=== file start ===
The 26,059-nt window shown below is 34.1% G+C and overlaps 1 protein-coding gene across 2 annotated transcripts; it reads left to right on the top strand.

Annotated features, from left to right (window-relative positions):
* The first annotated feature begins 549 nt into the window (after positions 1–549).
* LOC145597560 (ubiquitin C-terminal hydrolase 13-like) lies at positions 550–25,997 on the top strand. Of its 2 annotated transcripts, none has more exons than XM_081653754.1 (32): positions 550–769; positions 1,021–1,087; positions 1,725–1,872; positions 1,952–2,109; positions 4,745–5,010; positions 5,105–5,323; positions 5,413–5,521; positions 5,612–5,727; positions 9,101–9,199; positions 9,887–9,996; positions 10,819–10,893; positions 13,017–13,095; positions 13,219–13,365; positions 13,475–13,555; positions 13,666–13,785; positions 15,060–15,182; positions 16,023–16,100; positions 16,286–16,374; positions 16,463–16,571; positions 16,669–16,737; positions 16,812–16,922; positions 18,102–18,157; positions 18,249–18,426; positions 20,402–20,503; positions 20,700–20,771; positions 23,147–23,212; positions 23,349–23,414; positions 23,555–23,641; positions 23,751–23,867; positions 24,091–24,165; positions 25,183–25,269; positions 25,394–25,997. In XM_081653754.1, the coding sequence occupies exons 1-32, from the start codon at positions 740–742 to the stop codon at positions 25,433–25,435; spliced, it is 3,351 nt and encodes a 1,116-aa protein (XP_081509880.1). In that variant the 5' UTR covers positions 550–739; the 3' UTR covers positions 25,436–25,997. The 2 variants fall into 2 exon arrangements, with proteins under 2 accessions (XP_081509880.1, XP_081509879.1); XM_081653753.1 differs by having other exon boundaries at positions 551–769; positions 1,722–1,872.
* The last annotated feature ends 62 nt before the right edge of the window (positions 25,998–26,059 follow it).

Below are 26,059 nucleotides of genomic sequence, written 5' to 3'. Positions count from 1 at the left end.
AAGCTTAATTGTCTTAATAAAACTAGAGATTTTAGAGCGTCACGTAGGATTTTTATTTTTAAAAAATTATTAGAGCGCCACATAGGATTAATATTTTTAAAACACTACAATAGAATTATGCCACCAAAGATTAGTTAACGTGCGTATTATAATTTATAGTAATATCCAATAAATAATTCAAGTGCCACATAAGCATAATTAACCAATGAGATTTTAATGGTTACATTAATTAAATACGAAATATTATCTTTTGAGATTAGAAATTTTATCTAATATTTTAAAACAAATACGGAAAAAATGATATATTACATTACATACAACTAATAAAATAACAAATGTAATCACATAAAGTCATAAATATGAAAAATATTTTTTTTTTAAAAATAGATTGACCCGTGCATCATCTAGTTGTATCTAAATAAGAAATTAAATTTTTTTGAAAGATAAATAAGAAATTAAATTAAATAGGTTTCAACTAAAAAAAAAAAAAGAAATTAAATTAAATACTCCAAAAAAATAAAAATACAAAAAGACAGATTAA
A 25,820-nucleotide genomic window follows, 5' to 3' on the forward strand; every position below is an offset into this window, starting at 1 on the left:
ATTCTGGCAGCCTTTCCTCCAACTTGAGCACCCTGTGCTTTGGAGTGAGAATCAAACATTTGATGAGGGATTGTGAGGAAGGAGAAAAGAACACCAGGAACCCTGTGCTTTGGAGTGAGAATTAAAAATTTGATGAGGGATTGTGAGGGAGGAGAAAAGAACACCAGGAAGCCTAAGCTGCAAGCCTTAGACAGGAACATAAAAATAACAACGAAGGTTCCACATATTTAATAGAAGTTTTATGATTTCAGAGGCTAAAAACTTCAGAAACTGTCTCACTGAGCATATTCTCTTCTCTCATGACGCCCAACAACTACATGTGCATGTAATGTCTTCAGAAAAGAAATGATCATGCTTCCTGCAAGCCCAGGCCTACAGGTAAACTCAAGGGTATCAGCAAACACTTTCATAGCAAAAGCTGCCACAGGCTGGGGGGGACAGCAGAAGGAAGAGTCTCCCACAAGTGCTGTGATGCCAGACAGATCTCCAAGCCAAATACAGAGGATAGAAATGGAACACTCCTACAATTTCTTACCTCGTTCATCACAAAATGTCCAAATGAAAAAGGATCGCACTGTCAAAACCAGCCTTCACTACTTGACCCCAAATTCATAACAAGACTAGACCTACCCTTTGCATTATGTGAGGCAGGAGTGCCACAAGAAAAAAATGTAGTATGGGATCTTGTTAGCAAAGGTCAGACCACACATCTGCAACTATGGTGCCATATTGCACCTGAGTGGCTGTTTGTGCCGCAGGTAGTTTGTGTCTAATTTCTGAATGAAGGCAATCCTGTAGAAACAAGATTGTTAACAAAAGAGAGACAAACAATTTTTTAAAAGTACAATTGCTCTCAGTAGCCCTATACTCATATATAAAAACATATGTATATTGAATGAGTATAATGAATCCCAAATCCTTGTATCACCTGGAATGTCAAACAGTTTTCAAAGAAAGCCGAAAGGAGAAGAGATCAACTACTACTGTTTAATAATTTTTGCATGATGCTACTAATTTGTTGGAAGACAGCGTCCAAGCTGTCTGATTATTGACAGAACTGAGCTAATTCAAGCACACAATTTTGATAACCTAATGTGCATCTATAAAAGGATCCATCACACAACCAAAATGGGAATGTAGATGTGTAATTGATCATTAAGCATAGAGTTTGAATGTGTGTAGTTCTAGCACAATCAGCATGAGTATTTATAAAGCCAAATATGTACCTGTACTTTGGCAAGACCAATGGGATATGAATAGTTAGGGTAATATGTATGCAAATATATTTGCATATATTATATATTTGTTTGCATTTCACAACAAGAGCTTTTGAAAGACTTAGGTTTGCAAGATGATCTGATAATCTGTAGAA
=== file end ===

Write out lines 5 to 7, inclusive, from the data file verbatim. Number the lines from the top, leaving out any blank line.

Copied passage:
* The last annotated feature ends 62 nt before the right edge of the window (positions 25,998–26,059 follow it).

Below are 26,059 nucleotides of genomic sequence, written 5' to 3'. Positions count from 1 at the left end.
AAGCTTAATTGTCTTAATAAAACTAGAGATTTTAGAGCGTCACGTAGGATTTTTATTTTTAAAAAATTATTAGAGCGCCACATAGGATTAATATTTTTAAAACACTACAATAGAATTATGCCACCAAAGATTAGTTAACGTGCGTATTATAATTTATAGTAATATCCAATAAATAATTCAAGTGCCACATAAGCATAATTAACCAATGAGATTTTAATGGTTACATTAATTAAATACGAAATATTATCTTTTGAGATTAGAAATTTTATCTAATATTTTAAAACAAATACGGAAAAAATGATATATTACATTACATACAACTAATAAAATAACAAATGTAATCACATAAAGTCATAAATATGAAAAATATTTTTTTTTTAAAAATAGATTGACCCGTGCATCATCTAGTTGTATCTAAATAAGAAATTAAATTTTTTTGAAAGATAAATAAGAAATTAAATTAAATAGGTTTCAACTAAAAAAAAAAAAAGAAATTAAATTAAATACTCCAAAAAAATAAAAATACAAAAAGACAGATTAA